Leading Museums, Museum Leaders

Post-Rio fire ICOM warns public funding

Geraldine Kendall Adams, Public funding cuts threaten ‘very existence of museums’, warns Icom, 21 September 2018

Cuts to public expenditure on cultural heritage are threatening “the very existence of museums in many parts of the world”, the International Council of Museums (Icom) said in a statement this week.

The strongly-worded statement said that the devastating fire at Brazil’s national museum on 2 September, which destroyed up to 90% of its collections, should force the international museum community to “face some hard facts about our sector”.

Pointing out that funds for ongoing museum operations were “steadily declining”, the statement said: “In the face of such adversity, museums have shown great resilience and creativity in attracting and generating new sources of revenue, from sponsors and donors or merchandising activities.

“However, these models can only be sustainable with strong government backing in the form of public policies and a clear commitment to fund museums’ daily operations.”

The statement continued: “Governments must set out policies to support this crucial mission, prioritising museum security, as well as the continuous protection, maintenance and research of collections.

“Without this support, vital aspects of a museum’s operations are neglected, which can lead to disastrous results as the Brazilian experience illustrates all too painfully.”

Icom called on policy-makers worldwide to “to recognise the need to care for museums, to allocate adequate funding and to develop policies that will allow these cultural institutions to carry out their vital role in society for generations to come”.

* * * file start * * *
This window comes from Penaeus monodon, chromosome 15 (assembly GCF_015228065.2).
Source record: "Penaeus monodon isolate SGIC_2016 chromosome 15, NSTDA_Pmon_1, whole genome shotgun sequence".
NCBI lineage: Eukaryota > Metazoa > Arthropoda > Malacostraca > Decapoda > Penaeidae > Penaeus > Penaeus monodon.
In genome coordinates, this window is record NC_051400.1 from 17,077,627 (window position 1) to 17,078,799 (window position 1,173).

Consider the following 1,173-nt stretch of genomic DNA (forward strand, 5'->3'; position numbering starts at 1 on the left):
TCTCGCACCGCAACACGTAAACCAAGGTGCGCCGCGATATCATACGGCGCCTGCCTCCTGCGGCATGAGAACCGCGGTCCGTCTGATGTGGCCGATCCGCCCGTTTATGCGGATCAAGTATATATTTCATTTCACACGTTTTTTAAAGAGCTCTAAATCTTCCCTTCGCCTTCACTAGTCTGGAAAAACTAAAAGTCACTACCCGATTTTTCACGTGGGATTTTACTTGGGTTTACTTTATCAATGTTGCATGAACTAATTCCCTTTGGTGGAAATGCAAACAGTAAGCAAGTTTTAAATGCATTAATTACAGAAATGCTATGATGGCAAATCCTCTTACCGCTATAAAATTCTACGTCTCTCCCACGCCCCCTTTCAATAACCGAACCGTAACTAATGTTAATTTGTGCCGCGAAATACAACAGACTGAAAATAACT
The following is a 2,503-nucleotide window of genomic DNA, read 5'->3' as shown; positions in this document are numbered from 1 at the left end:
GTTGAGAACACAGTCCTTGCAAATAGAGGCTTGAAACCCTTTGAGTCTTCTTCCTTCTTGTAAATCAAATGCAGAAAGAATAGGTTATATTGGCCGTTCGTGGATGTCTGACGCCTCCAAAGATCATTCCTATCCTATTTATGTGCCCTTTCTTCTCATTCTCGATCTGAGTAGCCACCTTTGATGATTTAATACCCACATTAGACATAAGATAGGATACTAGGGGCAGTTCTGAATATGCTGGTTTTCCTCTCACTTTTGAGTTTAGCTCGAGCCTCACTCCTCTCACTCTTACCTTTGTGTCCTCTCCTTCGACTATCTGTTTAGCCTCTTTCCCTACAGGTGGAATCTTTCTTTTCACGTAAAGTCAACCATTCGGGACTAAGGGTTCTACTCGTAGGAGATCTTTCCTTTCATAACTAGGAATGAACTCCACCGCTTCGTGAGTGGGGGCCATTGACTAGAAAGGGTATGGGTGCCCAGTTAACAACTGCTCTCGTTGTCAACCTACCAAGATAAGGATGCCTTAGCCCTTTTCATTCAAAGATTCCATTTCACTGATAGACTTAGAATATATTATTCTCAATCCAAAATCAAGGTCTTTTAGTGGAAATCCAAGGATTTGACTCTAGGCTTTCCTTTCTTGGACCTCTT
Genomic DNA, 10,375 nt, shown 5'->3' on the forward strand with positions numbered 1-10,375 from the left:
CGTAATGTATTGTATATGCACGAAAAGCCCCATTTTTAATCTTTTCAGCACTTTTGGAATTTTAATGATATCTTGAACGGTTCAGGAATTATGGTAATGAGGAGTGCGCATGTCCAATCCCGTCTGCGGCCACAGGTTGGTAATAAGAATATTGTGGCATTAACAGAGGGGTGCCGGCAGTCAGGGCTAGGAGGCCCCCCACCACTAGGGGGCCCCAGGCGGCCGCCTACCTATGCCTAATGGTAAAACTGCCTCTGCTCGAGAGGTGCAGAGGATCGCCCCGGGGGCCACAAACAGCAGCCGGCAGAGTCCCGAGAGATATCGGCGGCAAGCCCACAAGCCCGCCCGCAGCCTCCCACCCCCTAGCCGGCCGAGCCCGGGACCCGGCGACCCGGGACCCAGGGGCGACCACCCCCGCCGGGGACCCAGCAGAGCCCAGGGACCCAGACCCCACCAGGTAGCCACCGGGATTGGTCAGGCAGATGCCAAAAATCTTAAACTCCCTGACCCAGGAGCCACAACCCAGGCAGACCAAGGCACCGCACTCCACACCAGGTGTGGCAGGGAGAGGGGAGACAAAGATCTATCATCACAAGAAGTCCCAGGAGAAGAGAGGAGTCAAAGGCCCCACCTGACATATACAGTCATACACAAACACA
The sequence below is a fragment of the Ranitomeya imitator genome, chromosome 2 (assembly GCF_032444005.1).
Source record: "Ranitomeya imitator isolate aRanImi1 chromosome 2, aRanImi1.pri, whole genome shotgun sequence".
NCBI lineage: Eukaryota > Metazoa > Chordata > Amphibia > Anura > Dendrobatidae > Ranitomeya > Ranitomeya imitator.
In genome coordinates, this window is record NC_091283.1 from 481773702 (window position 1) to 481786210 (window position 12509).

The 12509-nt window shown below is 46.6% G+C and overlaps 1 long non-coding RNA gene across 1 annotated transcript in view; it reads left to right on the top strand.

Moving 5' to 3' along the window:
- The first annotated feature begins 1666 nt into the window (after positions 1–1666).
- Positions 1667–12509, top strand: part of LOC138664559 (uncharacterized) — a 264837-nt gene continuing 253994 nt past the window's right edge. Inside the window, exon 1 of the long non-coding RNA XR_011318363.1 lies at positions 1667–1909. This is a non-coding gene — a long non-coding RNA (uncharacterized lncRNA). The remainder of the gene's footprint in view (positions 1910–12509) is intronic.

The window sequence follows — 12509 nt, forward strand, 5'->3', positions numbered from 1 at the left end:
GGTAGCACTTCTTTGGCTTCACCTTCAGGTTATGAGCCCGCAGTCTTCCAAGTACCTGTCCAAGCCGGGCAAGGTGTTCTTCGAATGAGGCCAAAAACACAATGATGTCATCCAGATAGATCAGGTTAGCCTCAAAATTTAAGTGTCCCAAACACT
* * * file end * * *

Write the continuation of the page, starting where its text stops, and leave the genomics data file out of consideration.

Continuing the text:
The organisation said it was ready to collaborate with national and regional governments and partner institutions “to ensure that a disaster of this magnitude is never repeated”.

Museum sector representatives in the UK have echoed Icom’s warning about the dangers posed by a lack of public investment in museums.

The Museums Association’s director, Sharon Heal, said: “The fire and the resulting loss of collections at the national museum in Brazil represent an awful and unimaginable tragedy. Our sympathy goes to the people of Brazil who have lost irreplaceable items of their cultural heritage and our thoughts are with the museum staff who cared for the collections and are now having to try to salvage what they can.

“It would appear that staff and others warned about the perilous state of the building in Rio and called for urgent action. The events in Rio should serve as a warning to other institutions and governments that neglect and lack of investment can jeopardise our collections and the buildings that house them.”

In the UK, museum sector bodies made a commitment this week to take a more coordinated approach to museums and collections at risk. The agreement will see 16 organisations work together to provide support and guidance to institutions that are in difficulty.

Photo by Buda Mendes/Getty Images.

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